By Donny Winter
© 2012 Donny Winter and Diversity Rules Magazine. All Rights Reserved.
While many people do not admit it, there are those in the LGBTQ community who have experienced some form of trauma throughout their lives — whether it be through bullying, attempted suicide, sexual harassment or even sexual assault, one common thread in all of these difficult situations is the healing experiences. In my previous article I talked about how various non-profits like the ‘It Gets Better Project’ and the ‘Trevor Project’ exist to help bully victims as a resource aiming to alleviate their pain or share their experiences. The art of experience-sharing seems to be the bridge-builder between people and these two outlets are no doubt utilized for not only listening, but expressing.
After the news-rattling story of the 16 year old who took the lives of three students in an Ohio high school this past week, the possible motive of him being forced to act because of bullying was considered. Unfortunately one usual reason school shootings like these happen is because the perpetrator is provoked by bullies, granted that doesn‘t make the crime any less severe. I’ve noticed that whenever bullying is a factor one of two extremes happen to the victim: the victim lashes out against everyone around them in order to create harm to others or the victim acts out through committing an act of violence against themselves — sometimes leading to suicide. Most of the time friends, teachers, parents and people in this person’s life have no idea of their thoughts and at times they see viable proof before the crime against self or others occurs. Regardless who was involved or present, this experience will likely be viewed as a very traumatic experience not only for students and teachers, but also the parents.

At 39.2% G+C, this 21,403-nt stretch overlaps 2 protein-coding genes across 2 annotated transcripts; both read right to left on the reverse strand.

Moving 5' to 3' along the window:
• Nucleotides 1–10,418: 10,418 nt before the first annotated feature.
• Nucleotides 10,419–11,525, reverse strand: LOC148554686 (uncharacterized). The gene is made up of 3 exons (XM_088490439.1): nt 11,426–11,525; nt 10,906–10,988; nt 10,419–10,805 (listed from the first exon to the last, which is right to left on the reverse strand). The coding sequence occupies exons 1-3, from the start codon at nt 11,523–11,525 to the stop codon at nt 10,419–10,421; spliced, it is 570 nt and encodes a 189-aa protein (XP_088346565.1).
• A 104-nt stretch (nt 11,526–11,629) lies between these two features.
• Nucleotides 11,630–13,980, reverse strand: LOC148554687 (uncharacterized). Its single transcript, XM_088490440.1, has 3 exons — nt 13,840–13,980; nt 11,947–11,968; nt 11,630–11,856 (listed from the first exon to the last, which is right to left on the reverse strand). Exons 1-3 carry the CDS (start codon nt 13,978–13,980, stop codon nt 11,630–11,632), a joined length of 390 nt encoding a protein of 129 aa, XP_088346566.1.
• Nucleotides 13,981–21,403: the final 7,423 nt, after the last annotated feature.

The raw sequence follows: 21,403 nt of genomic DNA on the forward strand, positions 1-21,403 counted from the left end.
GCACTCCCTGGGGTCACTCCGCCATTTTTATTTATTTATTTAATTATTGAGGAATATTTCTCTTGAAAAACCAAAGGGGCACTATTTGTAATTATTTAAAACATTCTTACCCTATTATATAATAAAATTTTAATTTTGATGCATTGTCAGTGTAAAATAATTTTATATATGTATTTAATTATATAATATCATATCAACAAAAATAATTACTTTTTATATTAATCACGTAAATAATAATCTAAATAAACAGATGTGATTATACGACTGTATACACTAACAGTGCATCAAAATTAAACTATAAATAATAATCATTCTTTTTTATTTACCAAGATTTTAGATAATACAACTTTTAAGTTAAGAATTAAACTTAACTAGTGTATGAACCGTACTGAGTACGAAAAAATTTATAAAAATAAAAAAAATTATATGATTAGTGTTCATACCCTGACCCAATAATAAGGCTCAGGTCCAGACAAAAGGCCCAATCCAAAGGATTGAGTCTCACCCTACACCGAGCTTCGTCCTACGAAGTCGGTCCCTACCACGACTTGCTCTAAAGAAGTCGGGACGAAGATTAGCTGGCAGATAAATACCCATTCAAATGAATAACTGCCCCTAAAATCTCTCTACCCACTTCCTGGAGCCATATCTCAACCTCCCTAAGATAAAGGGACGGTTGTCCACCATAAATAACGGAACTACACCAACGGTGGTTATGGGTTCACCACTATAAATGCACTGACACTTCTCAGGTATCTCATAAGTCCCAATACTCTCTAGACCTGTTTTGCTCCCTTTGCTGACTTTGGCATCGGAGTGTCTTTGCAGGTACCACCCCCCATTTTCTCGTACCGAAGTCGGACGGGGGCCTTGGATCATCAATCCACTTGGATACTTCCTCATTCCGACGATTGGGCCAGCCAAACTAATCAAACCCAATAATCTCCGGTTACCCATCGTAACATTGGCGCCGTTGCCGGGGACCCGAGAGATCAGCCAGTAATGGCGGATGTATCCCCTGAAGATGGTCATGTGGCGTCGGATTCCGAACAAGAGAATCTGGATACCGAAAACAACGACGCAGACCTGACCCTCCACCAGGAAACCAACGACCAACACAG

Building bridges of understanding between people seems to be the only way terrible events like suicide or school shootings can be prevented. Listening and reading between the lines is the best way to ensure that everyone is heard. For example, the 16 year old shooter before committing the crime posted something on Facebook about his plans and even mentioned something to classmates, yet nobody took him seriously. I feel that if someone reached out to him and talked him down the tragedy could have been averted. There were several instances where suicide victims posted messages on their Facebooks’ about their plans, yet they still took their lives without interference. A primary solution is to closely monitor their behavior and take everything they say or do seriously.
While it isn’t the fault of parents, teachers and friends for not constantly listening to the victim, I think it’s very important for them to build those bridges and keep an open line of communication in order to prevent further deaths. We all connect with one another through our own experiences. My best advice to anybody especially those feeling suicidal is to open up and tell your story, you might be able to touch someone else’s life which can be empowering.